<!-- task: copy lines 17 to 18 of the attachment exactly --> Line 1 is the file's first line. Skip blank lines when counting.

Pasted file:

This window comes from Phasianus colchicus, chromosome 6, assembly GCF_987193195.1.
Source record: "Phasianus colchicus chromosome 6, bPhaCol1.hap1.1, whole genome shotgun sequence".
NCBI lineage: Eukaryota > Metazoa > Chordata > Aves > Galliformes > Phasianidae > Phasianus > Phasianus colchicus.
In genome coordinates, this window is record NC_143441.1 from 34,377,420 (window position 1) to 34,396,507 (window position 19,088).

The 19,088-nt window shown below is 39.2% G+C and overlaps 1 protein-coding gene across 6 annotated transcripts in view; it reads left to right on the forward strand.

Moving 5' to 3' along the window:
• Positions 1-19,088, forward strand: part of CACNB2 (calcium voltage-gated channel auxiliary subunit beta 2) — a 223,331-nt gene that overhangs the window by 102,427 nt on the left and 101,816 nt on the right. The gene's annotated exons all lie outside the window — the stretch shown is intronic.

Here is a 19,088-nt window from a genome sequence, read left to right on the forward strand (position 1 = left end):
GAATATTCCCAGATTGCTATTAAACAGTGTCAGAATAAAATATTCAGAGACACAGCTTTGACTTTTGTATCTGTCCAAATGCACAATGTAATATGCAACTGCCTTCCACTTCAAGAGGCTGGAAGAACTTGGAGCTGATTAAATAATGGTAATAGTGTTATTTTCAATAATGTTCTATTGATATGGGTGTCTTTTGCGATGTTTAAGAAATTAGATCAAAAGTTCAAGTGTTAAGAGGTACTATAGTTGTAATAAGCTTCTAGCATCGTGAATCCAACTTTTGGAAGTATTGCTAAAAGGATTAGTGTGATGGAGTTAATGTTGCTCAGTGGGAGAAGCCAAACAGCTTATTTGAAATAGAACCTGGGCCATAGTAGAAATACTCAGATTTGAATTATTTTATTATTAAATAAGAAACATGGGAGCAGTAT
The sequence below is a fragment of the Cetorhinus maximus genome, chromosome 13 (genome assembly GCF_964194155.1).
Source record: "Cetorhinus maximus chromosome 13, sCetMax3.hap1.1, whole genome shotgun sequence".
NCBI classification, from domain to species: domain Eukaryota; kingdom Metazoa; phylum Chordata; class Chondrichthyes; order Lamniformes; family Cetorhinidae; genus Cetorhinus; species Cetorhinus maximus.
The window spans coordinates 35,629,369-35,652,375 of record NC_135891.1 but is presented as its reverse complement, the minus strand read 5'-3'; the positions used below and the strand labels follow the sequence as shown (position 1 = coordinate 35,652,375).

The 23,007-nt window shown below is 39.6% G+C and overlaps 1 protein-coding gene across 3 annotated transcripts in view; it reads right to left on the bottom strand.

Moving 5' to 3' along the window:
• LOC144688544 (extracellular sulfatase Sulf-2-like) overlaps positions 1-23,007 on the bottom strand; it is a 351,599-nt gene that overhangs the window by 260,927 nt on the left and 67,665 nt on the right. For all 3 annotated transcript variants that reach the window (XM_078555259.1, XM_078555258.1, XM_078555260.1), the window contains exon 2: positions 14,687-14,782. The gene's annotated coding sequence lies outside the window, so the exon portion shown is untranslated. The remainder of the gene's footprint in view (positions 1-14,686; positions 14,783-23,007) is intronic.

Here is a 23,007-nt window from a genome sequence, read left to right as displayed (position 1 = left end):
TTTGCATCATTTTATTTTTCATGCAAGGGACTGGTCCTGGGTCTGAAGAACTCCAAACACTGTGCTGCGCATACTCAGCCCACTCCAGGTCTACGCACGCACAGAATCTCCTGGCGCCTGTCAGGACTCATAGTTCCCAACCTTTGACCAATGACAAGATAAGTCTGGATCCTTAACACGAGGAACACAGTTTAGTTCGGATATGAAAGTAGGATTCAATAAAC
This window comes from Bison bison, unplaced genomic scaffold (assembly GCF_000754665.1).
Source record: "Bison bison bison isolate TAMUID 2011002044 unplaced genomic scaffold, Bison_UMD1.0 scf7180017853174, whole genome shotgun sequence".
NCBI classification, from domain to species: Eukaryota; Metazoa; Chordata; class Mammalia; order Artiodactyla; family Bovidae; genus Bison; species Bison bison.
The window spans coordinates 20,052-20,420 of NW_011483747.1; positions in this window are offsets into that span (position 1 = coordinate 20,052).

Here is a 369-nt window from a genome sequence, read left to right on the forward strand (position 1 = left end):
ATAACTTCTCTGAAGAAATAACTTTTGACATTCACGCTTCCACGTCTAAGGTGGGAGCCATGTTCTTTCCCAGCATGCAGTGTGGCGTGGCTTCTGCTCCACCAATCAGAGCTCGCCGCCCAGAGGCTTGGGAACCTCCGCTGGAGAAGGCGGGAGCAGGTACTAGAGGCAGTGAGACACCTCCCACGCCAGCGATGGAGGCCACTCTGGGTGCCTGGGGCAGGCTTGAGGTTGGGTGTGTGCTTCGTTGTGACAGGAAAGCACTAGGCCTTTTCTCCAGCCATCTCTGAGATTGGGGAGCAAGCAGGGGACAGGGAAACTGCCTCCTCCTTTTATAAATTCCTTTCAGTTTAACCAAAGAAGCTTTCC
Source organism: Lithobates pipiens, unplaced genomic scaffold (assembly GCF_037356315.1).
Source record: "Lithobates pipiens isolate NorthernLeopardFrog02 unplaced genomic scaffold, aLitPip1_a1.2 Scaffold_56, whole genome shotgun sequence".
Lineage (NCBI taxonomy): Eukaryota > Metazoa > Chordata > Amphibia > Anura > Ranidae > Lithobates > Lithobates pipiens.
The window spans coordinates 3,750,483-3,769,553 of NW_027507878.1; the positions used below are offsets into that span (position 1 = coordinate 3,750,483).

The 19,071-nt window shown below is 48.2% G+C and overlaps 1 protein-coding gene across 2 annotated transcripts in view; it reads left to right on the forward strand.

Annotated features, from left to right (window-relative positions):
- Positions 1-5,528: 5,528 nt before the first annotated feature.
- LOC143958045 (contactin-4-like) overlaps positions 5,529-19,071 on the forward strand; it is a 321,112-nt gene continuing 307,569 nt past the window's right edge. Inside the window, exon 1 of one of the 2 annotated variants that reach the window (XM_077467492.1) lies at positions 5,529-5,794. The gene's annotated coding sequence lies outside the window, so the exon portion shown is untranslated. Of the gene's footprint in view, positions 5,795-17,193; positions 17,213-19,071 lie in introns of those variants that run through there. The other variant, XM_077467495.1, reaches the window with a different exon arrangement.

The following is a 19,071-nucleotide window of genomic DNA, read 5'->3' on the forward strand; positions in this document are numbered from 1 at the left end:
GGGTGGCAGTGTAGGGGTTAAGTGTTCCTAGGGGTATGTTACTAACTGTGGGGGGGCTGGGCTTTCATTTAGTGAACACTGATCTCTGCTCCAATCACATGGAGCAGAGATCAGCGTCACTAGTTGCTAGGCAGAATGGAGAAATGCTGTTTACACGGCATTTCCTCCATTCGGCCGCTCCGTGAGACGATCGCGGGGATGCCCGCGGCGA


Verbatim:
Here is a 23,007-nt window from a genome sequence, read left to right as displayed (position 1 = left end):
TTTGCATCATTTTATTTTTCATGCAAGGGACTGGTCCTGGGTCTGAAGAACTCCAAACACTGTGCTGCGCATACTCAGCCCACTCCAGGTCTACGCACGCACAGAATCTCCTGGCGCCTGTCAGGACTCATAGTTCCCAACCTTTGACCAATGACAAGATAAGTCTGGATCCTTAACACGAGGAACACAGTTTAGTTCGGATATGAAAGTAGGATTCAATAAAC